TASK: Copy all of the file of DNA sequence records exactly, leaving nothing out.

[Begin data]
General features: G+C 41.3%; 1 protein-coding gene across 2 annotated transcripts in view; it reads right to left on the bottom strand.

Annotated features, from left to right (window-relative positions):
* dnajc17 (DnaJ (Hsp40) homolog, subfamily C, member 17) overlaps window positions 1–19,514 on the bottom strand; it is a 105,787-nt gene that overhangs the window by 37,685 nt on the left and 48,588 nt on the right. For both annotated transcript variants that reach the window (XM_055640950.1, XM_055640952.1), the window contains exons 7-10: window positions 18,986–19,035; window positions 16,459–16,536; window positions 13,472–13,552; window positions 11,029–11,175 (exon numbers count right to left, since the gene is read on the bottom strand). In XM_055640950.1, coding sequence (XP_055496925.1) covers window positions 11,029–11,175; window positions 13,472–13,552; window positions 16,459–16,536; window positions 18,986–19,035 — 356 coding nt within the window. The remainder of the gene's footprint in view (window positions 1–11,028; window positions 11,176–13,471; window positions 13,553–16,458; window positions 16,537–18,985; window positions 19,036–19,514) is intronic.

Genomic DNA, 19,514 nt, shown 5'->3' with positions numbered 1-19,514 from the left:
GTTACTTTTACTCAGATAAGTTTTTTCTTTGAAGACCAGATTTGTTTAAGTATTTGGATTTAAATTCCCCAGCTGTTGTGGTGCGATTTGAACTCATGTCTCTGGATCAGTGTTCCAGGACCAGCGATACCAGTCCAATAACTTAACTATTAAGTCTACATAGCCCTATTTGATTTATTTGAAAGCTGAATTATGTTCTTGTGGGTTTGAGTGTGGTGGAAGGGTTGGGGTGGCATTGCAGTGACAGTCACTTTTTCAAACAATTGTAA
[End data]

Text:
General features: G+C 41.3%; 1 protein-coding gene across 2 annotated transcripts in view; it reads right to left on the bottom strand.

Annotated features, from left to right (window-relative positions):
* dnajc17 (DnaJ (Hsp40) homolog, subfamily C, member 17) overlaps window positions 1–19,514 on the bottom strand; it is a 105,787-nt gene that overhangs the window by 37,685 nt on the left and 48,588 nt on the right. For both annotated transcript variants that reach the window (XM_055640950.1, XM_055640952.1), the window contains exons 7-10: window positions 18,986–19,035; window positions 16,459–16,536; window positions 13,472–13,552; window positions 11,029–11,175 (exon numbers count right to left, since the gene is read on the bottom strand). In XM_055640950.1, coding sequence (XP_055496925.1) covers window positions 11,029–11,175; window positions 13,472–13,552; window positions 16,459–16,536; window positions 18,986–19,035 — 356 coding nt within the window. The remainder of the gene's footprint in view (window positions 1–11,028; window positions 11,176–13,471; window positions 13,553–16,458; window positions 16,537–18,985; window positions 19,036–19,514) is intronic.

Genomic DNA, 19,514 nt, shown 5'->3' with positions numbered 1-19,514 from the left:
GTTACTTTTACTCAGATAAGTTTTTTCTTTGAAGACCAGATTTGTTTAAGTATTTGGATTTAAATTCCCCAGCTGTTGTGGTGCGATTTGAACTCATGTCTCTGGATCAGTGTTCCAGGACCAGCGATACCAGTCCAATAACTTAACTATTAAGTCTACATAGCCCTATTTGATTTATTTGAAAGCTGAATTATGTTCTTGTGGGTTTGAGTGTGGTGGAAGGGTTGGGGTGGCATTGCAGTGACAGTCACTTTTTCAAACAATTGTAA